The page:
Fortran

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Fortran is a compiled programming language with a long history available on Compute Canada's servers thanks to the compilers that are installed (gfortran and ifort). In general you will get much better performance using a compiled language and we encourage you to write your programs in these languages, which could be Fortran, C or C++.

Useful Compiler Options

Most contemporary Fortran compilers have a variety of options that can be very helpful during the debugging phase of code development.

  • -fcheck=all for the gfortran compiler and -check for the ifort compiler check array bounds and alert for disassociated pointers and uninitialized variables;
  • -fpe0 (ifort) causes the application to halt for floating point exceptions such as division by zero or the square root of a negative, instead of simply generating a NaN and letting the application run;
  • during testing, you should use -O0 to disable optimizations and -g to add debugging symbols.

Numerical Linear Algebra

Note that modern versions of Fortran, i.e. from Fortran 90 on, include built-in functions to handle basic linear algebra operations like multiplication involving matrices and vectors (matmul and dot_product) and tranposition of matrices (transpose). You should use these or the system-provided BLAS/LAPACK libraries and never attempt to write your own methods for such operations, except as an educational exercise. The BLAS matrix-matrix multiplication routine can be up to 100 times faster than a naive implementation involving three nested loops.

Segmentation Faults

An error that is frequently seen with a Fortran program comes from interface problems. These problems surface if a pointer, a dynamically allocated array or even a function pointer is passed as an argument to a subroutine. There are no compile-time problems, but when the program is ran you see for example the following message:

forrtl: severe (174): SIGSEGV, segmentation fault occurred

To correct this problem, you should ensure that the interface of the subroutine is explicitly defined. This can be done in Fortran using the INTERFACE command. Then the compiler can construct the interface and the segmentation faults are fixed.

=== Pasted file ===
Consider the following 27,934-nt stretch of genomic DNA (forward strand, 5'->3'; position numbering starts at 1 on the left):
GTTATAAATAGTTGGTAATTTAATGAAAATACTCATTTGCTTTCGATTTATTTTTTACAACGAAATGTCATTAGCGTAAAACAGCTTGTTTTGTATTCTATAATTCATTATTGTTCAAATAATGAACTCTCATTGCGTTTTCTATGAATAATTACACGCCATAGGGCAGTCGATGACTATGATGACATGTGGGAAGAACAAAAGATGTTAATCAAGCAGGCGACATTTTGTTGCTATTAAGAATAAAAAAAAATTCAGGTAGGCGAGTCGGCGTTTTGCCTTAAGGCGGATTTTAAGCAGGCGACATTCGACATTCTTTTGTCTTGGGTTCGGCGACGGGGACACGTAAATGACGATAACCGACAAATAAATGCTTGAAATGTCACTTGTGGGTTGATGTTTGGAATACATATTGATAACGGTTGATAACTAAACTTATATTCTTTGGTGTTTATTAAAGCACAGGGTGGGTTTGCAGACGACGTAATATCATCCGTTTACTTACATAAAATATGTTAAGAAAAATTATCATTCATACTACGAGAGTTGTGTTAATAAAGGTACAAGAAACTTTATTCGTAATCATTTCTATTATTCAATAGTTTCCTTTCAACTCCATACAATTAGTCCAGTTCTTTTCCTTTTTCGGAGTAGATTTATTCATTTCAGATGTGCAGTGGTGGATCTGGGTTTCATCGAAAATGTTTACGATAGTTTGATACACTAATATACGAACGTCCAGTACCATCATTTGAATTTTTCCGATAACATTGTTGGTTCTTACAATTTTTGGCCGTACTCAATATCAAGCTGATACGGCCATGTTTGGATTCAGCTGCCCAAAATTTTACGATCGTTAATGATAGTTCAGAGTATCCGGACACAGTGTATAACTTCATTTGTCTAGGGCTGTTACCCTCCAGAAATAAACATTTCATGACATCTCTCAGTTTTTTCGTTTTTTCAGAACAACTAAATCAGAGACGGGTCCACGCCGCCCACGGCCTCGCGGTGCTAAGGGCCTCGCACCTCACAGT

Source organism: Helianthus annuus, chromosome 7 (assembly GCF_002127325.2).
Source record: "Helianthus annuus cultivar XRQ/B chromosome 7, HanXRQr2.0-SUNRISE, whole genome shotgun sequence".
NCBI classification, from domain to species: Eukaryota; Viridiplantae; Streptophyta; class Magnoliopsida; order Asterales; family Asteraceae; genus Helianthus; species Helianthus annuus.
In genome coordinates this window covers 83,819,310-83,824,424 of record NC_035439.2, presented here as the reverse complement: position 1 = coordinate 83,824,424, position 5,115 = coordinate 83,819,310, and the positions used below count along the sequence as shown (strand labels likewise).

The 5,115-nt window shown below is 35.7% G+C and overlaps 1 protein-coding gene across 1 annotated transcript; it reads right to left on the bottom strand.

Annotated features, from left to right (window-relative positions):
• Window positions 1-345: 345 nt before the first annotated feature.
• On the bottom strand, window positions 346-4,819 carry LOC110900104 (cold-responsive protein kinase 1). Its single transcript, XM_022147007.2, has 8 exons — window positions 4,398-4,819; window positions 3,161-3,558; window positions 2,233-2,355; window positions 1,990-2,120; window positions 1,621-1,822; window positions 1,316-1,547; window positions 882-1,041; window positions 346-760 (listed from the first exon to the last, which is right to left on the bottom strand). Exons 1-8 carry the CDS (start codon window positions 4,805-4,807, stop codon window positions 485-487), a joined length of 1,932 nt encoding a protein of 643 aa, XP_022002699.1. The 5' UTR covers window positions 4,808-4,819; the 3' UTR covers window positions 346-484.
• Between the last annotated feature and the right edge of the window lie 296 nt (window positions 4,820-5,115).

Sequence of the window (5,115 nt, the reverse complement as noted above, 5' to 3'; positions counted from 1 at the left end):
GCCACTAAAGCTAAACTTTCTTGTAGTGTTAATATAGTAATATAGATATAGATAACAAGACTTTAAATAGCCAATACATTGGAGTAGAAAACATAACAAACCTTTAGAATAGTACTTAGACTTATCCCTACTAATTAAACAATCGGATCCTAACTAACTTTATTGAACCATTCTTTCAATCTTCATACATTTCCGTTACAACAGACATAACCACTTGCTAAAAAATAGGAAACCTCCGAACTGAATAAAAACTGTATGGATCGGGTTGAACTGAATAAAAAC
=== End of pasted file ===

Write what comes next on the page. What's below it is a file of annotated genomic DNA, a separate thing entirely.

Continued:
When the argument is an allocatable array, you should replace the following code:

File : error_allocate.f90

Program Eigenvalue
implicit none

integer                       :: ierr
integer                       :: ntot
real, dimension(:,:), pointer :: matrix

read(5,*) ntot
ierr = genmat( ntot, matrix )

call Compute_Eigenvalue( ntot, matrix )

deallocate( matrix )
end


by this code:

File : interface_allocate.f90

Program Eigenvalue
implicit none

integer                       :: ierr
integer                       :: ntot
real, dimension(:,:), pointer :: matrix

interface
    function genmat( ntot, matrix )
    implicit none
    integer                       :: genmat
    integer, intent(in)           :: ntot
    real, dimension(:,:), pointer :: matrix
    end function genmat
end interface

read(5,*) ntot
ierr = genmat( ntot, matrix )

call Compute_Eigenvalue( ntot, matrix )

deallocate( matrix )
end


The same principle applies when the argument is a function pointer. Consider, for example, the following code:

File : error_=pointer.f90

Program AreaUnderTheCurve
implicit none

real,parameter :: boundInf = 0.
real,parameter :: boundSup = 1.
real           :: area
real, external :: computeIntegral
real, external :: FunctionToIntegrate

area = computeIntegral( FunctionToIntegrate, boundInf, boundSup )

end

function FunctionToIntegrate( x )
implicit none

real             :: FunctionToIntegrate
real, intent(in) :: x

FunctionToIntegrate = x

end function FunctionToIntegrate

function computeIntegral( func, boundInf, boundSup )
implicit none

real, external   :: func
real, intent(in) :: boundInf, boundSup

...


To avoid segmentation faults you should replace the above code by the following:

File : interface_pointer.f90

Program Eigenvalue
implicit none

real,parameter :: boundInf = 0.
real,parameter :: boundSup = 1.
real           :: area
real, external :: computeIntegral

interface
    function FunctionToIntegrate( x )
    implicit none
    real             :: FunctionToIntegrate
    real, intent(in) :: x
    end function FunctionToIntegrate
end interface

area = computeIntegral( FunctionToIntegrate, boundInf, boundSup )

end


function FunctionToIntegrate( x )
implicit none

real             :: FunctionToIntegrate
real, intent(in) :: x

FunctionToIntegrate = x

end function FunctionToIntegrate


function computeIntegral( func, boundInf, boundSup )
implicit none

real, intent(in) :: boundInf, boundSup

interface
    function func( x )
    implicit none
    real             :: func
    real, intent(in) :: x
    end function func
end interface

...